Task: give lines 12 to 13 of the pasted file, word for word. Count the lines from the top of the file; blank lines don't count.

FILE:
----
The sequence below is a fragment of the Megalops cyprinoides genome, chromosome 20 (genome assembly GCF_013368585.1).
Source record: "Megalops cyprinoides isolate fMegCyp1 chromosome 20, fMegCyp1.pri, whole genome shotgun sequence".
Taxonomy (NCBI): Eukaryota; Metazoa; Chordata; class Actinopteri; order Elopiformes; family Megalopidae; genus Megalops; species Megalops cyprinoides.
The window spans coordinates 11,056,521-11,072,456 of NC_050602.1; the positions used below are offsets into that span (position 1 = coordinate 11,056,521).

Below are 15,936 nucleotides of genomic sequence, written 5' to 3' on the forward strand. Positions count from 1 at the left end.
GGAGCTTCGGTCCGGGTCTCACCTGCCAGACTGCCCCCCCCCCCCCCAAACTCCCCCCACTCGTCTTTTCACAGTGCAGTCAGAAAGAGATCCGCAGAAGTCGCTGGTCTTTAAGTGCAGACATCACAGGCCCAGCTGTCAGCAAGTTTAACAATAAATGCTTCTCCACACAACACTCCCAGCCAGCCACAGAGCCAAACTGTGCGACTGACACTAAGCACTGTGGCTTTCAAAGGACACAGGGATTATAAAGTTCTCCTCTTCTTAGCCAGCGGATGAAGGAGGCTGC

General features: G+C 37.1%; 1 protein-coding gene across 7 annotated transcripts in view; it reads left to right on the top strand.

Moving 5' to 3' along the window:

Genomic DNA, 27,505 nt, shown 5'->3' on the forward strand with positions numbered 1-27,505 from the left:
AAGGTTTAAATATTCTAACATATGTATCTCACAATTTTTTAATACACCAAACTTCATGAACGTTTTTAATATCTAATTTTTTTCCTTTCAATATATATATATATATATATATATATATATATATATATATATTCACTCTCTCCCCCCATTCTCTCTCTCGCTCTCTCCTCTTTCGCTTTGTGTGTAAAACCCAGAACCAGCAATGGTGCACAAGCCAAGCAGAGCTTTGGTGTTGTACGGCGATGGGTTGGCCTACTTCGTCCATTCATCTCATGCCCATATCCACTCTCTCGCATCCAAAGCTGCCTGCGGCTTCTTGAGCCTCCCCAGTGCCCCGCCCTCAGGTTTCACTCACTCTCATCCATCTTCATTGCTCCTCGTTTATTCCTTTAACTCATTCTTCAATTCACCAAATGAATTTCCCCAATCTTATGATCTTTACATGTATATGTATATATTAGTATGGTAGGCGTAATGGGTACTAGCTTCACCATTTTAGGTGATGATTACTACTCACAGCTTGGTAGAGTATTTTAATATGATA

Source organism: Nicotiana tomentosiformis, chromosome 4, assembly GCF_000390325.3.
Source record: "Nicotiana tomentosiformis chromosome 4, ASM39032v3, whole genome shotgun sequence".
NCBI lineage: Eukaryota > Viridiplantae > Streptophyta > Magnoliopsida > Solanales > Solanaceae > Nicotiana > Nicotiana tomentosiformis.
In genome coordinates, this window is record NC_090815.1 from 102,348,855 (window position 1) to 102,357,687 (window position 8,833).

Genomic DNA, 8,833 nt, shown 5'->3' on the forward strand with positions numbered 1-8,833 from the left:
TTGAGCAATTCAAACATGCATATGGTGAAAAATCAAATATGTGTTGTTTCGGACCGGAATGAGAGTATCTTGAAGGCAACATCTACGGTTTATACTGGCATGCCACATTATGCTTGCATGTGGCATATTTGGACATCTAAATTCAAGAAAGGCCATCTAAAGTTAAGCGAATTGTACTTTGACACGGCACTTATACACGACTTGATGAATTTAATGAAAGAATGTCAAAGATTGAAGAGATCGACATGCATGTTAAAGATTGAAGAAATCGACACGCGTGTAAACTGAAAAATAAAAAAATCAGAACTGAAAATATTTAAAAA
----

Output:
Source record: "Nicotiana tomentosiformis chromosome 4, ASM39032v3, whole genome shotgun sequence".
NCBI lineage: Eukaryota > Viridiplantae > Streptophyta > Magnoliopsida > Solanales > Solanaceae > Nicotiana > Nicotiana tomentosiformis.